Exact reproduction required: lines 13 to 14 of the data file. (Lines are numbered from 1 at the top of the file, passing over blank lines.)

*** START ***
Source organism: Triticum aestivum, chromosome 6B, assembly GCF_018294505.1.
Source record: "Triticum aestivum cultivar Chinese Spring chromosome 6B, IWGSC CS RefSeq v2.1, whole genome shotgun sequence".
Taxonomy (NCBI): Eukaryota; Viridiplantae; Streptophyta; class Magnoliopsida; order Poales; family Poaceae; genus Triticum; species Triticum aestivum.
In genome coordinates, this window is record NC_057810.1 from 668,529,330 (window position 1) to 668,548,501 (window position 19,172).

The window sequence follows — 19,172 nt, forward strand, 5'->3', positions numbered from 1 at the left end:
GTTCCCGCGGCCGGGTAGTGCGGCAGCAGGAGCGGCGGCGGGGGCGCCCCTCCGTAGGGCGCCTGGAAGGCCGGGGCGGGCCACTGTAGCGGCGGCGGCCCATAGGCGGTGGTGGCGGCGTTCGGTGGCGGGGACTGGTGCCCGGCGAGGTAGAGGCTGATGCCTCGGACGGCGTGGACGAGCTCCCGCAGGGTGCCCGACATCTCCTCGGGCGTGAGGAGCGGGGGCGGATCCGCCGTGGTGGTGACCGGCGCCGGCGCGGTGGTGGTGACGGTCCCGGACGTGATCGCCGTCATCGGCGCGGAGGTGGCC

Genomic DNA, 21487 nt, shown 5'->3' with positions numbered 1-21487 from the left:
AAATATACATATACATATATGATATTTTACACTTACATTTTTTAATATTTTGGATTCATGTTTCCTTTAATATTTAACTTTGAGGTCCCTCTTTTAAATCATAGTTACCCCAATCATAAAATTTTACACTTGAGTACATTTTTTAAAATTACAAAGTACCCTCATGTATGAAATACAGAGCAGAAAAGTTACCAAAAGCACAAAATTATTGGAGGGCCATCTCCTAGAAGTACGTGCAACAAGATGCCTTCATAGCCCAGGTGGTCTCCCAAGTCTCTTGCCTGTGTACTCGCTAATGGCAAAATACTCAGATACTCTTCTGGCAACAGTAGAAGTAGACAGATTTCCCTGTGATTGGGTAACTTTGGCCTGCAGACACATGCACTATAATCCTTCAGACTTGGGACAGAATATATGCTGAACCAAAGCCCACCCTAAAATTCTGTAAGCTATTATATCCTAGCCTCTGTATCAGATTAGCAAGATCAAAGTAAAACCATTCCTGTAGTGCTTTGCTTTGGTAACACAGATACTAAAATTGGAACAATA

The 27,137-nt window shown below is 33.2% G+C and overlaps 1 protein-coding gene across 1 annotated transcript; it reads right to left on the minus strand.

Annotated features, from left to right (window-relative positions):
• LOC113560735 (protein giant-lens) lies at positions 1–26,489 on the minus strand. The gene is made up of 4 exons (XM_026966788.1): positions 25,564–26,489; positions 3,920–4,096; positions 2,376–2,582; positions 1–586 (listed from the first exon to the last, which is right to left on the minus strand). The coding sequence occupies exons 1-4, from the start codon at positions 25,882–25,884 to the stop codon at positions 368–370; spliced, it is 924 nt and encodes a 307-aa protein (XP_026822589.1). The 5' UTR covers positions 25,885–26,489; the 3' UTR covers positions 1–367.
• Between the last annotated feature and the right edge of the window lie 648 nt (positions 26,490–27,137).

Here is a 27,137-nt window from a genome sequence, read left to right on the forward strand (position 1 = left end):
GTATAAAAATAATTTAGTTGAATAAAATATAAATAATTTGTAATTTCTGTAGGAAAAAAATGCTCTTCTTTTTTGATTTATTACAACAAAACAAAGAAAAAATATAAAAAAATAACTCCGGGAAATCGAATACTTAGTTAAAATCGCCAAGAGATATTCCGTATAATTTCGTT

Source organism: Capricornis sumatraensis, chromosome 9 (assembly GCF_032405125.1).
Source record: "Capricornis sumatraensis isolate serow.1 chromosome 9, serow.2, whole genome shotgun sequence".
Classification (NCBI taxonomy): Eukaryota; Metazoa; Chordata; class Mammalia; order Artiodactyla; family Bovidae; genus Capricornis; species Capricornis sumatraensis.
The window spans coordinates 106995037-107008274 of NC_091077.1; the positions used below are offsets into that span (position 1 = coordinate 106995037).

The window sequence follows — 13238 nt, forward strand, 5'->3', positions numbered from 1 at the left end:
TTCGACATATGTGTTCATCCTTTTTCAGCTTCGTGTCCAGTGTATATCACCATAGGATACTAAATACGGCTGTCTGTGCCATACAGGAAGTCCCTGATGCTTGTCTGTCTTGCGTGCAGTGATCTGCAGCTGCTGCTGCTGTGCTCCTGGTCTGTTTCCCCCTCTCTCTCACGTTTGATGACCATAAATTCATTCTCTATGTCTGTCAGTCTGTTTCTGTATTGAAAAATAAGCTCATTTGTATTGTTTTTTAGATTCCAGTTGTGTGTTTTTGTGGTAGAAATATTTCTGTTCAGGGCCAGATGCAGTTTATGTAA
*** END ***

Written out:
Here is a 27,137-nt window from a genome sequence, read left to right on the forward strand (position 1 = left end):
GTATAAAAATAATTTAGTTGAATAAAATATAAATAATTTGTAATTTCTGTAGGAAAAAAATGCTCTTCTTTTTTGATTTATTACAACAAAACAAAGAAAAAATATAAAAAAATAACTCCGGGAAATCGAATACTTAGTTAAAATCGCCAAGAGATATTCCGTATAATTTCGTT